3) Changing the way you think about the user interface. This is the biggy. The UI model for the Surface is different than anything else with which I have worked. yes, it is a multi-touch platform, which is cool, but hardly unique. If all you want to do is develope multi-touch apps, you can do it much more cheaply on a multi-touch PC (both WPF and Silverlight now support multi-touch development on Windows 7). The unique aspects of the Surface are that it is social, immersive, 360-degree, and supports interaction with physical objects. In order to make full use of the Surface platform, you have to think about all of these things. You also have to break old habits regarding how the user interacts with the platform. We are used to menus, text boxes, check boxes, drop downs and all the usual UI components we have lived with for so long in desktop applications. Or the content and navigation models we are used to on the web. The Surface requires us to forget all of that, and think of interaction in a new way. In this sense, it is more like iPhone development. However, even iPhone development gives you a fairly strict environment which defines how your app ahould look. The Surface on the other hand, is wide open. You can create almost any interaction model you can imagine, supporting multiple user working either independantly or collaboratively, working from any or all sides of the screen, with or without physical objects. This requires a whole new way of thinking, at least for me.

4) Ideas. This is another big challenge. I have lots of ideas for applications for the Surface. Some of them I am pretty sure are good. Some of those are even useful. Some of my other ideas are probably downright stupid. I would like to hear your ideas. I have always believed that, the more people you have coming up with ideas, and the more ideas you come up with, the better your chances of finding great ideas. So shoot me email with any or all ideas you might have – and don’t worry, they cannot be any more silly than some of mine!

Finally, I have added a little video showing just how far you can go with the Surface UI. Hopefully in the next couple of days, I will have a video of some of what I am working on to show.

DaVinci (Microsoft Surface Physics Illustrator) from Razorfish – Emerging Experiences on Vimeo.

First Thoughts on Microsoft Surface Development

A brand new Microsoft Surface development unit arrived this week in the Moncton T4G office. As I start to develop some prototypes, I will be doing some related posts, but I wanted to start by talking about the platform a little, and the development environment.

For anyone who has no idea what the surface is, it is a multi-user, multi-touch platform released by Microsoft a couple of years ago. Have a look at this video to see what it can do.

Other the last few weeks, before the unit arrived, I have learned quite a bit about the Surface. The first interesting thing I learned was the the surface is not a touch screen in the sense that your iPhone or multi-touch laptop are. The surface of the Surface is just glass – it is not a capacitative or pressure sensitive material at all. All of the touch behaviours and interactions are based instead on a computer vision system. Inside the box there is a fairly standard PC running Windows Vista, with an DLP projector pushing the image up to the table top. There are also 5 cameras inside the box which perform the actual "vision". These feed into a custom DSP board which analyses the camera feeds into something a little more manageable for the PC. The fact that it is a vision-based system leads to some interesting capabilities, as well as some idiosyncrasies.

When the Surface is running in user mode, the Windows Vista UI is completely suppressed. There are no menus, no windows, and no UAC dialogs – nothing that would indicate it is even running Windows. There is also an Administrator mode which shows a standard Vista UI for administrative functions or for development.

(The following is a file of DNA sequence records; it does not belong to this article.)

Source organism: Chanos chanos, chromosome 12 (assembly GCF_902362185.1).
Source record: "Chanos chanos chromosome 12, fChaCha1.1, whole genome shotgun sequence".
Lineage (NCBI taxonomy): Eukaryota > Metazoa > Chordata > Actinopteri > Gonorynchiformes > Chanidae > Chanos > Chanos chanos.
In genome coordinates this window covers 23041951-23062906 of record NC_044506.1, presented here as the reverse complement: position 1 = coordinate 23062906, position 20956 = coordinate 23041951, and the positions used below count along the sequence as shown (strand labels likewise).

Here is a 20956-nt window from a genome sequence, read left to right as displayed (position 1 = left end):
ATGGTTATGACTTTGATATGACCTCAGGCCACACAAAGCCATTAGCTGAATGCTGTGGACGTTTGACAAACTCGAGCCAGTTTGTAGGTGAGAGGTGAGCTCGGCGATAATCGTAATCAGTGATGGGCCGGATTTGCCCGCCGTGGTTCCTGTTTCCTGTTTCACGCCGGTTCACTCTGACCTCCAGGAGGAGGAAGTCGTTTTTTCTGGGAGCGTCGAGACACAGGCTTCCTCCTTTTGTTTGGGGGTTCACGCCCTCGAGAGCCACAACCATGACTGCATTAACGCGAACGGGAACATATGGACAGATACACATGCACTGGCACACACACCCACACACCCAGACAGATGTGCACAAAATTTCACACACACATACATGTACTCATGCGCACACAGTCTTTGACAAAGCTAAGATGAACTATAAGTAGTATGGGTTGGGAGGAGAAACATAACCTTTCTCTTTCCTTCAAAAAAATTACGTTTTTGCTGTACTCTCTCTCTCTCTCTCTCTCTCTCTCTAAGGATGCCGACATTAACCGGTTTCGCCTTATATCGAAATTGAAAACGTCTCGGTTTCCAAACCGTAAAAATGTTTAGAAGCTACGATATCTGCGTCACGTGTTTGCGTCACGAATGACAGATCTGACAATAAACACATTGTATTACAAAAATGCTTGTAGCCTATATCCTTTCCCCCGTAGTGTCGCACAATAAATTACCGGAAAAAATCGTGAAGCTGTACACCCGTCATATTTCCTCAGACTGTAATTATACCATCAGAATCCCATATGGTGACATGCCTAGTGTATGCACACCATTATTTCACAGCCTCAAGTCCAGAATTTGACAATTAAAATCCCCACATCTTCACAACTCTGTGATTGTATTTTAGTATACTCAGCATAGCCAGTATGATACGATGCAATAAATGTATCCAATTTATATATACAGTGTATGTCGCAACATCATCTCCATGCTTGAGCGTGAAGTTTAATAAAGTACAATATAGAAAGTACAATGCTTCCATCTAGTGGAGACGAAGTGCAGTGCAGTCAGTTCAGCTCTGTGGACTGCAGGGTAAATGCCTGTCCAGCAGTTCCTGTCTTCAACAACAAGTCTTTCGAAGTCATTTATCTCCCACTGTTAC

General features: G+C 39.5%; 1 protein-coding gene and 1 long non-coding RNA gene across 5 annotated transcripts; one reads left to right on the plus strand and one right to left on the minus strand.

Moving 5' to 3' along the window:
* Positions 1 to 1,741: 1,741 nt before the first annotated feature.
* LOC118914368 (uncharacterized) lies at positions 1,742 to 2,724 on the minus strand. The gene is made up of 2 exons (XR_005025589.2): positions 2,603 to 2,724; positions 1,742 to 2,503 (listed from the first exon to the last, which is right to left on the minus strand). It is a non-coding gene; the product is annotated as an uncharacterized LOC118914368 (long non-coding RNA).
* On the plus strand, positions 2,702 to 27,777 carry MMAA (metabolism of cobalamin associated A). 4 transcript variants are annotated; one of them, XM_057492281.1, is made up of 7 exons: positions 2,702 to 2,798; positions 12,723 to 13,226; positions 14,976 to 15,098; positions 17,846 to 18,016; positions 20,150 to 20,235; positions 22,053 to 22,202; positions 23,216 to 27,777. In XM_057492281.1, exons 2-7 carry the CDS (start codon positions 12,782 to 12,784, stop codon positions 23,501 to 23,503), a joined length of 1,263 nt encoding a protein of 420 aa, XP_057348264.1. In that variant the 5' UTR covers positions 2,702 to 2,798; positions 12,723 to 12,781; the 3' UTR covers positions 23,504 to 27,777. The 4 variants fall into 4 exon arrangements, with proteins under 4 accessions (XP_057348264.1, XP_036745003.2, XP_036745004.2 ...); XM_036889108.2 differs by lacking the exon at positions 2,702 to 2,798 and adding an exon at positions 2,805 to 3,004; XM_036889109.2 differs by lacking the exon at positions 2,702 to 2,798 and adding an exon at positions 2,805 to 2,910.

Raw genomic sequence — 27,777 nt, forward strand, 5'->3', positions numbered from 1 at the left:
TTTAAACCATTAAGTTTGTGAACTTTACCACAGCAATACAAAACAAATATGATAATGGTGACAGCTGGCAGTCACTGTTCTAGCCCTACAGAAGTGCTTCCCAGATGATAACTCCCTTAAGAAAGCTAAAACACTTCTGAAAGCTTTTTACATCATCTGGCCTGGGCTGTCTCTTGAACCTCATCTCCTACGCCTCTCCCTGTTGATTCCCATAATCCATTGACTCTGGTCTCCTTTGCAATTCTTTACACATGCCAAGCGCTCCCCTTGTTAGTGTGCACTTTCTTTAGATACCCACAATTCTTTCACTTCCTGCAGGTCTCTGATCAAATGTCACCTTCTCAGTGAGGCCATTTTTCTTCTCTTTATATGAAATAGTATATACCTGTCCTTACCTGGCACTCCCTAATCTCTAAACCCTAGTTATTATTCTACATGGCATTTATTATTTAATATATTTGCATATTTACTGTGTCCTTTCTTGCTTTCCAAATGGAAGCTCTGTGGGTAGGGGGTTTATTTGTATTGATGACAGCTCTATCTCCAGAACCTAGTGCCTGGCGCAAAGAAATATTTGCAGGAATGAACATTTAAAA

As far as development goes, the good news is that it is all pretty standard stuff. There are two approaches to programming for the Surface. The first is to use the Microsoft XNA Studio platform, the other is to use Windows Presentation Foundation (WPF). Using XNA gives you a little bit more power, as well as access to more of the "lower level" information like raw images from the video feed. Using WPF is a higher-level programming model, and comes with a set of controls specific to the Surface UI model. The nice thing is that all you know about .NET and WPF programming applies to the surface. And from a larger architectural perspective, Surface can tie into any infrastructure accessible to any other .NET-based model. It is just a different .NET UI layer.

The bigger challenge in developing for the Surface is changing the way we think about the UI, and selecting the right solutions. First and foremost, Surface applications are not just a port of a standard Windows UI. Stop thinking about Windows, Icons, Menus and Pointers (WIMP). The surface calls for a completely different models, one that I am just learning. One of the interesting statement I have read describing the Surface model is "the content is the application."
The Surface is more than just a multi-touch platform. Sure, you could implement a multi-touch solution on the Surface exactly the same as a Windows 7 multi-touch solution, but that is only using a subset of the Surface capabilities. The key characteristics of Surface interaction are:

  • multi-user, multi-touch (up to 52 simultaneous touch points)

  • social interaction – multiple simultaneous users, collaborating or working independently

  • 360 degree user interface – users on all sides of Surface at the same time, with UI oriented to support all of them

  • Natural and immersive – like the physical world, only better

  • Support for physical objects integrated into the experience (tokens, cards, game pieces, merchandise)

When it comes to selecting a solution to deploy on the Surface, the two most important keywords are "social" and "immersive". Social, because the best Surface applications are those in which the computer is not replacing human interaction, it is enhancing it. Immersive, because you want the user(s) to forget that they are using a computer, and to only be thinking about what they want to accomplish. The how should be transparent.

Over the coming days and weeks, I will post more about the Surface and what we are doing with it. Hopefully next week I will be able to post a short video. If you have any thoughts or suggestions, I would love to hear them.